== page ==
5. Conclusions

The feasibility of genomic prediction of early growth traits in the yak population was explored in the present study. To estimate breeding values, five different approaches were conducted and individually compared in 354 Ashidan yaks for four traits in weaning and yearling animals. The results indicate the accuracy of prediction ranged from 0.147 to 0.391. For the majority of traits, the accuracy of Bayesian methods was similar to that of GBLUP. However, additional investigation, using alternative predictive approaches, with a greater marker density, and/or a larger training population size might be warranted in the future for yak genomic selection.

Supplementary Materials

The following are available online at The genotypes and phenotypes used in the current study accompany this article at Additional file 1 Figure S1: The distribution of minor allele frequency after quality control. Additional file 2 Table S1: Distribution of SNPs on each chromosome before and after quality control.

Author Contributions

Conceptualization, P.Y. and C.L.; software, F.G.; validation, C.J. and X.W.; formal analysis, F.G.; resources, P.Y. and C.L.; data curation, P.B.; writing—original draft preparation, F.G.; writing—review and editing, C.J. and X.W.; supervision, P.B.; project administration, C.L.; funding acquisition, P.Y. All authors have read and agreed to the published version of the manuscript.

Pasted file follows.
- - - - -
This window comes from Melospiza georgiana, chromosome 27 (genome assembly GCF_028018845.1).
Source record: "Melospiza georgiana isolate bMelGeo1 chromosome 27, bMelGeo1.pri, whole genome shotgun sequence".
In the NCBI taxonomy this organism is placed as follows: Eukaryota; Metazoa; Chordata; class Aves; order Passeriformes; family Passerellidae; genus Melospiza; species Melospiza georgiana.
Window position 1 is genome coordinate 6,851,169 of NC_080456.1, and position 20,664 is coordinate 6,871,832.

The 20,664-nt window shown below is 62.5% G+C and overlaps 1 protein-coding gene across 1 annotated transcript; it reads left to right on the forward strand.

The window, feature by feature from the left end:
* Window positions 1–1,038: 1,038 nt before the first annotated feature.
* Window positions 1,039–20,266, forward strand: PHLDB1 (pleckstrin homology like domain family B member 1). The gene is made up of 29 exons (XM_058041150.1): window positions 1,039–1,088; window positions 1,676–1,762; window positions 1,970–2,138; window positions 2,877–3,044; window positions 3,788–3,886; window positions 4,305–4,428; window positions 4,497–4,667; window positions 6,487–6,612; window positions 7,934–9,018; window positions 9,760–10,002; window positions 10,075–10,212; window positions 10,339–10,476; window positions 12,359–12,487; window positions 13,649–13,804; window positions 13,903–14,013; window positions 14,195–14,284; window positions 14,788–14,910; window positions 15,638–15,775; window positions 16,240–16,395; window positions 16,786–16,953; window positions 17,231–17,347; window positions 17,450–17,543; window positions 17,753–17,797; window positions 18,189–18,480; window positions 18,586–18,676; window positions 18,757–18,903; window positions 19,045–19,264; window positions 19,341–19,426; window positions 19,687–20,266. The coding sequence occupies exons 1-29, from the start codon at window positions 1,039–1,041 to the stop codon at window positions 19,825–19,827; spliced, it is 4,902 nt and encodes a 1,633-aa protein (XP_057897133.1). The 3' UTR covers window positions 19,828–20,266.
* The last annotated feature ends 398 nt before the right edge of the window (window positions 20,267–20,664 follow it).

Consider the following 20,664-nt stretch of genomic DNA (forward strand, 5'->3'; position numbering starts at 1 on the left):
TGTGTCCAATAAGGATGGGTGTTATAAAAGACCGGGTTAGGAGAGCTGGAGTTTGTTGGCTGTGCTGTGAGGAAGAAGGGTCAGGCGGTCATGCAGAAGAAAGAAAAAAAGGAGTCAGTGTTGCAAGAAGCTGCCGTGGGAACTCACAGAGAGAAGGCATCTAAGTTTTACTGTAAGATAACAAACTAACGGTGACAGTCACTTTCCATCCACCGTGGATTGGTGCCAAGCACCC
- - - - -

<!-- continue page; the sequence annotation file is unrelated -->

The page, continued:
This research was funded by the Agricultural Science and Technology Innovation Program, grant number CAAS-ASTIP-2014-LIHPS-01, the National Beef Cattle Industry Technology and System, grant number CARS-37, the Project of Agricultural Variety Improvement and Promotion under Ministry of Agriculture and Rural Affairs of the People’s Republic of China, and the project of Innovative research on yak molecular breeding Technology under the Innovation population of basic Research in Gansu Province.

Conflicts of Interest

The authors have no conflict of interest to declare.


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Figure 1. Density of single nucleotide polymorphisms (SNPs) on each chromosome after quality control.
Figure 1. Density of single nucleotide polymorphisms (SNPs) on each chromosome after quality control.
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Figure 2. Regression of predictive ability on heritability for early growth traits using five approaches. GBLUP: genomic best linear unbiased prediction.
Figure 2. Regression of predictive ability on heritability for early growth traits using five approaches. GBLUP: genomic best linear unbiased prediction.
Animals 10 01793 g002
Table 1. Summary and definition of phenotypic traits, numbers of animals, mean values, standard deviations (SD), and minimum and maximum values.
Table 1. Summary and definition of phenotypic traits, numbers of animals, mean values, standard deviations (SD), and minimum and maximum values.
TraitNumberMeanSDMinimumMaximumTrait Definition
BW635084.1810.3158117Body weight at 6 months, kg
WH635494.375.2682108Withers height at 6 months, cm
BL635491.897.37973116Body length at 6 months, cm
CG6354124.037.809100144Chest girth at 6 months, cm